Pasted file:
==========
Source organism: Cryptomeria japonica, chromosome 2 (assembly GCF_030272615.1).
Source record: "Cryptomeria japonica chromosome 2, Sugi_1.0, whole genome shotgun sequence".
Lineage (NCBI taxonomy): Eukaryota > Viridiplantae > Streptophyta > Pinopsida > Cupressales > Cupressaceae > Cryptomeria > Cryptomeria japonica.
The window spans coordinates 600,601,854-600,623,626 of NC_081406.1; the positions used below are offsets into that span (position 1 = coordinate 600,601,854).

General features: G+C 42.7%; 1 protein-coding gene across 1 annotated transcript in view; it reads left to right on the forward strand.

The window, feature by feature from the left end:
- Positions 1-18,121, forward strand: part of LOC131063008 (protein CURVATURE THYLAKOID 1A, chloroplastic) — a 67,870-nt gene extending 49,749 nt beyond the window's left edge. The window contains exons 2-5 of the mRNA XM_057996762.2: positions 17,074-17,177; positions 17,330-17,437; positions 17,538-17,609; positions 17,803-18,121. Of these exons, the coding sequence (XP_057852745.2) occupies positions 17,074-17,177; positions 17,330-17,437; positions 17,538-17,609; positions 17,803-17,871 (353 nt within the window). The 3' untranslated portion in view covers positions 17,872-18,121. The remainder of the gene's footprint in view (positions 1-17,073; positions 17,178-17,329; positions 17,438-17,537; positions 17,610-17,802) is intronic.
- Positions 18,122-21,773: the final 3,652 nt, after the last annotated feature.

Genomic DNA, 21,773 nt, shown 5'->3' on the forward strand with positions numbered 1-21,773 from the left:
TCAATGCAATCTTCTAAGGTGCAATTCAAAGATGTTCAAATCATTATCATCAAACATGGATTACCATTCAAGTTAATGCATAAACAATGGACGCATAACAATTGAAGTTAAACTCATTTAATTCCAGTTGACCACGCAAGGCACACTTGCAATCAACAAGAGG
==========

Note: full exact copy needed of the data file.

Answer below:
Source organism: Cryptomeria japonica, chromosome 2 (assembly GCF_030272615.1).
Source record: "Cryptomeria japonica chromosome 2, Sugi_1.0, whole genome shotgun sequence".
Lineage (NCBI taxonomy): Eukaryota > Viridiplantae > Streptophyta > Pinopsida > Cupressales > Cupressaceae > Cryptomeria > Cryptomeria japonica.
The window spans coordinates 600,601,854-600,623,626 of NC_081406.1; the positions used below are offsets into that span (position 1 = coordinate 600,601,854).

General features: G+C 42.7%; 1 protein-coding gene across 1 annotated transcript in view; it reads left to right on the forward strand.

The window, feature by feature from the left end:
- Positions 1-18,121, forward strand: part of LOC131063008 (protein CURVATURE THYLAKOID 1A, chloroplastic) — a 67,870-nt gene extending 49,749 nt beyond the window's left edge. The window contains exons 2-5 of the mRNA XM_057996762.2: positions 17,074-17,177; positions 17,330-17,437; positions 17,538-17,609; positions 17,803-18,121. Of these exons, the coding sequence (XP_057852745.2) occupies positions 17,074-17,177; positions 17,330-17,437; positions 17,538-17,609; positions 17,803-17,871 (353 nt within the window). The 3' untranslated portion in view covers positions 17,872-18,121. The remainder of the gene's footprint in view (positions 1-17,073; positions 17,178-17,329; positions 17,438-17,537; positions 17,610-17,802) is intronic.
- Positions 18,122-21,773: the final 3,652 nt, after the last annotated feature.

Genomic DNA, 21,773 nt, shown 5'->3' on the forward strand with positions numbered 1-21,773 from the left:
TCAATGCAATCTTCTAAGGTGCAATTCAAAGATGTTCAAATCATTATCATCAAACATGGATTACCATTCAAGTTAATGCATAAACAATGGACGCATAACAATTGAAGTTAAACTCATTTAATTCCAGTTGACCACGCAAGGCACACTTGCAATCAACAAGAGG